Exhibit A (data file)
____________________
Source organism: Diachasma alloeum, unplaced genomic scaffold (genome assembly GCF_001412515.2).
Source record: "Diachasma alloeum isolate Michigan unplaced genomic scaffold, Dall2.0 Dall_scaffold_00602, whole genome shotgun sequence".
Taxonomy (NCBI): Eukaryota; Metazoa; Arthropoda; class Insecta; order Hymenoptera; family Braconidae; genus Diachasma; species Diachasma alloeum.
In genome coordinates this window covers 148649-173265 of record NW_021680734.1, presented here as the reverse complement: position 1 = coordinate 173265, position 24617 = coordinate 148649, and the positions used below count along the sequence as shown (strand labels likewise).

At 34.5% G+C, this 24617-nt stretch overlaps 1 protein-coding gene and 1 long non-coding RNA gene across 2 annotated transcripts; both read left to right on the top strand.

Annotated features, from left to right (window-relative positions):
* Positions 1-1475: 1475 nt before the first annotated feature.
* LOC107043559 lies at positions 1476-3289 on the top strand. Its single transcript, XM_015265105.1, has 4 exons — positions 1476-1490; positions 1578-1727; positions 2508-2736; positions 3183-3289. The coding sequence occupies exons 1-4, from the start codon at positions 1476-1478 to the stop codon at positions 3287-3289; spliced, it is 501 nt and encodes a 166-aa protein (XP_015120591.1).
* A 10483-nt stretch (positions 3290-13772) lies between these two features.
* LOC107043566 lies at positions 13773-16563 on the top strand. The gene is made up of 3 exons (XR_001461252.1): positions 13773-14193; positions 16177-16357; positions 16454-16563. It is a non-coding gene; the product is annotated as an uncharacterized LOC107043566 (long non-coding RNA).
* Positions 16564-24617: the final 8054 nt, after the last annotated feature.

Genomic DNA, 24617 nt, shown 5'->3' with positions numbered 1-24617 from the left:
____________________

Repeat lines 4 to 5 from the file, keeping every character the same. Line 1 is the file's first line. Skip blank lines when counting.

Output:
In genome coordinates this window covers 148649-173265 of record NW_021680734.1, presented here as the reverse complement: position 1 = coordinate 173265, position 24617 = coordinate 148649, and the positions used below count along the sequence as shown (strand labels likewise).

At 34.5% G+C, this 24617-nt stretch overlaps 1 protein-coding gene and 1 long non-coding RNA gene across 2 annotated transcripts; both read left to right on the top strand.